With gas prices soaring past $4 per gallon, and no foreseeable end in sight, Connecticut drivers are feeling the pain at the pump, and in their pocketbooks, with every fill-up.
As the national average closes in at $3.84 per gallon, and even higher in Connecticut at $4.10 per gallon for regular unleaded and $4.33 for premium, consumers are being forced to become more savvy when it comes to their daily driving habits.
In light of rising gas prices, and in conjunction with Earth Day celebrations across the globe, AAA just released its top five tips to help drivers “save some green by going green.” Tip No. 1 suggests drivers ease up on both the gas and brake pedals to avoid quick stops and starts, while Tip No. 2 is to simply slow down.
Statistics show that drivers who adhere to the speed limit, or even a few miles per hour less, can reduce their fuel consumption up to 23 percent. Every five mph driven over 60 mph is like paying an additional 24 cents per gallon for gas, according to the U.S. Department of Energy.
In Oxford, where the price of gas at the Mobil station on Route 67 climbed to $4.19 per gallon on Friday, resident Richard Burke said he’s been taking steps to save some green at the pump.
“In sync with AAA, my motto has been ‘drive light,’ meaning light foot on both the gas and brake pedals,” said Burke, a member of the town's Board of Finance. “It not only stretches the gas by two or three miles per gallon, but also helps to make the brake pads and tires last longer and go farther.”
Enter AAA’s Tip No. 3: “Keep Your Car in Tip-Top Shape.”
By dusting off the owner’s manual, and locating the manufacturer’s maintenance schedule inside, AAA suggests making minor adjustments and repairs, which can result in reduced gas mileage upwards of 4 percent.
Burke says he doesn’t tail gate, and brakes well in advance to give himself ample time to apply light pressure to the brakes, which, ultimately, saves wear and tear on his brake pads.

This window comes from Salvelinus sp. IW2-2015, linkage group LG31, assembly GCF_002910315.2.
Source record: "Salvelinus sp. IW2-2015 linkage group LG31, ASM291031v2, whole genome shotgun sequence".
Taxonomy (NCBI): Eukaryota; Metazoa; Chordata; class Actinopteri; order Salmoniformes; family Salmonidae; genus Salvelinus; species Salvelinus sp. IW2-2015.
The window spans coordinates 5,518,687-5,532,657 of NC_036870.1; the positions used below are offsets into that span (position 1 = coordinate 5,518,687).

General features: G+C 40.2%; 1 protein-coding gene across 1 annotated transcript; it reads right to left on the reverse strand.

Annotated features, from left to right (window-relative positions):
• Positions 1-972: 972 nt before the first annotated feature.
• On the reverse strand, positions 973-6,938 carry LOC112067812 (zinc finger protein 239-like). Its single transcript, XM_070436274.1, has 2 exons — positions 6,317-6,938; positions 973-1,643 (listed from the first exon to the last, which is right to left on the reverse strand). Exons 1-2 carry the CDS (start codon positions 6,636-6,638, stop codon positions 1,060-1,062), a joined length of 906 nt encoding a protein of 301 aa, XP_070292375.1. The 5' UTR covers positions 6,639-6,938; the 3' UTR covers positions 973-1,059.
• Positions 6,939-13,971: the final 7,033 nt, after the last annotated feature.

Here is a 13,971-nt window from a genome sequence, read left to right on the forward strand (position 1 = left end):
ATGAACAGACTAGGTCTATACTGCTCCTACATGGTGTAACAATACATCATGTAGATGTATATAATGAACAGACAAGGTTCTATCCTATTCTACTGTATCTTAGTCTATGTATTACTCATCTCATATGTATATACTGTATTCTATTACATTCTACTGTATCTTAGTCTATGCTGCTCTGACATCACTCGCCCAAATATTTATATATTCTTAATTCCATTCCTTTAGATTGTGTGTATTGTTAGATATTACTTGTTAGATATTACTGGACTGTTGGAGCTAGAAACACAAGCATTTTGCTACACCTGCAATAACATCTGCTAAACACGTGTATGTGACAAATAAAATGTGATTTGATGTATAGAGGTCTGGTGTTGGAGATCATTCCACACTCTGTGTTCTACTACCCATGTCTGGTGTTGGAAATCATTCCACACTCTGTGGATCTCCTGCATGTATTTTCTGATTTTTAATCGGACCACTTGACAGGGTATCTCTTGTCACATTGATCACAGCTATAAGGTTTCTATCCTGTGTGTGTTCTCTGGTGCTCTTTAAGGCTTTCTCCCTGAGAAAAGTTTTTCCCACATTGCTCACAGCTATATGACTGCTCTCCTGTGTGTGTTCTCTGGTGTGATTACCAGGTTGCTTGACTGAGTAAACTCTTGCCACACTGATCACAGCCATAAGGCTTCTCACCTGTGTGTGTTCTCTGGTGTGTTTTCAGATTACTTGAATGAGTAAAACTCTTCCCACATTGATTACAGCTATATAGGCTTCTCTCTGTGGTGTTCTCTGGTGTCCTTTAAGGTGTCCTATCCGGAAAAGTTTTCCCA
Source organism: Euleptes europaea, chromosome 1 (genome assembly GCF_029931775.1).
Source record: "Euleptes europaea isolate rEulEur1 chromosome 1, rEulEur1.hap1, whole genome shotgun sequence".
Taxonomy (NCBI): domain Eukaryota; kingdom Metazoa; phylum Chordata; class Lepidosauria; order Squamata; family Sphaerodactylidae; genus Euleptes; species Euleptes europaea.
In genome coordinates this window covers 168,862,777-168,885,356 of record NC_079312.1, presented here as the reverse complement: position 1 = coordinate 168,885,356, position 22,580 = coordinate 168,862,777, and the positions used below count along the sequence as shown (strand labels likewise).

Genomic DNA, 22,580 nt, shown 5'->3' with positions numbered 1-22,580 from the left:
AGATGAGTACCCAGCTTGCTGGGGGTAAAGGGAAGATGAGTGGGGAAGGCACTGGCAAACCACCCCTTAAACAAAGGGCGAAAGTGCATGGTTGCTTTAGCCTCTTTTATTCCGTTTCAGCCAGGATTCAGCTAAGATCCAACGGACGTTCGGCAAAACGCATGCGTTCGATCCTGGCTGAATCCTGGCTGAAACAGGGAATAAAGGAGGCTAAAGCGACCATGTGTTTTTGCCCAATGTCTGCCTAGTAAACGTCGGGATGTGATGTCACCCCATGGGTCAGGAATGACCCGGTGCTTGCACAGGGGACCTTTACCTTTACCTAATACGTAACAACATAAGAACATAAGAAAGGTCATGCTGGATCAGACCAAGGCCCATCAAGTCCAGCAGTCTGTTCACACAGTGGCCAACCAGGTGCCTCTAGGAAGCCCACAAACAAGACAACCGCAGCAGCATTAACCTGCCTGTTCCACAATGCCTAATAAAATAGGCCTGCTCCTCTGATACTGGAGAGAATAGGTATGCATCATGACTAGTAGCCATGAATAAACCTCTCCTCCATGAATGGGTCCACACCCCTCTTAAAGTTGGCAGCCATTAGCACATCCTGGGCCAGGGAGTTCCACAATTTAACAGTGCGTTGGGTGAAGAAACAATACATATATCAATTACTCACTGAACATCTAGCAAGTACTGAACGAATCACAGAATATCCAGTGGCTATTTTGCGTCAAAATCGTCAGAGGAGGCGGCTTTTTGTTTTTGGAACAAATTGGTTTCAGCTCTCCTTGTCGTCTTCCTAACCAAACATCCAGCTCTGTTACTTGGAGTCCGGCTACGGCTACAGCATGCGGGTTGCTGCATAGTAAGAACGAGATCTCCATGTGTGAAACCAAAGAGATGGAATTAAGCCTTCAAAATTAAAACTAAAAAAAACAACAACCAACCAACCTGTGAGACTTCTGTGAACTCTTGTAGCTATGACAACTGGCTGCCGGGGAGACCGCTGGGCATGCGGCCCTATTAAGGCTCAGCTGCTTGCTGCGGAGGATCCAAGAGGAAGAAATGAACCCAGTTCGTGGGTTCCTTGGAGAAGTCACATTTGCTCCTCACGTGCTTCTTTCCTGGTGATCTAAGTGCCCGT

By far, however, one of his largest cost-saving lifestyle changes is carpooling.
“Since work is a solid hour away, I carpool,“ he noted. “I have carpooled with a good friend for almost 10 years now. It's not only cut the gas bill in half, but also reduces the overall wear and tear on the car, making it last longer. The economy aspect aside, it's also a great way to discuss life issues and catch up on reading.”
As for AAA’s No. 4, “Choose a Greener Car,” Burke isn‘t convinced about buying one anytime soon.
“As for those green cars, aside from a very few, my analysis questions the investment,” he said. “The break even point for these cars in years and miles to recoup the premium charged is significant. Beyond this, when also considering the potential battery replacement cost, I'll stick with a conventional car until the technologies are more improved.”
Chris DiTuccio, a Brookfield resident who grew up in Oxford, commutes 20 miles each day to his job in Danbury. Having recently bought a brand new pickup truck, boasting eight cylinders of raw power, DiTuccio said the frequent fill-ups are starting to take a toll.
“I spend every other day at the gas station,” DiTuccio said. “I’m paying nearly $100 each fill-up.”
He said he hasn’t been doing much to ease his personal pain at the pump, but with prices escalating by the day, he may be so included to change his mind set.
“I just paid $4.17 per gallon at my local Mobil station, and it seems like just over the last week, prices have been going up every single day," he said. "That made me stop and really think about what’s happening. We have to brace ourselves, because the worse is yet to come. You’ve got to hope the government will do something to help us out.”